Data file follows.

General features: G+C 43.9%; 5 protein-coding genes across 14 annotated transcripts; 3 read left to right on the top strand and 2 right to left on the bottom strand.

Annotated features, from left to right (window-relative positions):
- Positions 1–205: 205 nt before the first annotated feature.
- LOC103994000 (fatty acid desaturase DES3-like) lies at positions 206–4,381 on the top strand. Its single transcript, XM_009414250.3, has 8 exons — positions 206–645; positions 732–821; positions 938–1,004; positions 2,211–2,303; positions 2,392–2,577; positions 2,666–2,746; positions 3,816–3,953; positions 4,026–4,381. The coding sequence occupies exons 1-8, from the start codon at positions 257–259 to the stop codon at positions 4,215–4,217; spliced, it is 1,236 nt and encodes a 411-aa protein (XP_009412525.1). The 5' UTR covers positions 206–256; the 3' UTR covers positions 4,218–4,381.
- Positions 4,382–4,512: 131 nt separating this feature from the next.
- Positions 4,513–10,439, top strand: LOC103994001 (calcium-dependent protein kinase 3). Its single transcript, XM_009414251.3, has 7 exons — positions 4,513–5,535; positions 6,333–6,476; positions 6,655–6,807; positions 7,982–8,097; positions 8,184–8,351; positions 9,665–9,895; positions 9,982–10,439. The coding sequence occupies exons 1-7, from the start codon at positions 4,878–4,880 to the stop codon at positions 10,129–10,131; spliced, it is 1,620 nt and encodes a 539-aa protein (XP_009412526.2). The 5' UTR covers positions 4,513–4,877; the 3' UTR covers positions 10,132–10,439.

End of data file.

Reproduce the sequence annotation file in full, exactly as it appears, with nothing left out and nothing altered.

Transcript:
General features: G+C 43.9%; 5 protein-coding genes across 14 annotated transcripts; 3 read left to right on the top strand and 2 right to left on the bottom strand.

Annotated features, from left to right (window-relative positions):
- Positions 1–205: 205 nt before the first annotated feature.
- LOC103994000 (fatty acid desaturase DES3-like) lies at positions 206–4,381 on the top strand. Its single transcript, XM_009414250.3, has 8 exons — positions 206–645; positions 732–821; positions 938–1,004; positions 2,211–2,303; positions 2,392–2,577; positions 2,666–2,746; positions 3,816–3,953; positions 4,026–4,381. The coding sequence occupies exons 1-8, from the start codon at positions 257–259 to the stop codon at positions 4,215–4,217; spliced, it is 1,236 nt and encodes a 411-aa protein (XP_009412525.1). The 5' UTR covers positions 206–256; the 3' UTR covers positions 4,218–4,381.
- Positions 4,382–4,512: 131 nt separating this feature from the next.
- Positions 4,513–10,439, top strand: LOC103994001 (calcium-dependent protein kinase 3). Its single transcript, XM_009414251.3, has 7 exons — positions 4,513–5,535; positions 6,333–6,476; positions 6,655–6,807; positions 7,982–8,097; positions 8,184–8,351; positions 9,665–9,895; positions 9,982–10,439. The coding sequence occupies exons 1-7, from the start codon at positions 4,878–4,880 to the stop codon at positions 10,129–10,131; spliced, it is 1,620 nt and encodes a 539-aa protein (XP_009412526.2). The 5' UTR covers positions 4,513–4,877; the 3' UTR covers positions 10,132–10,439.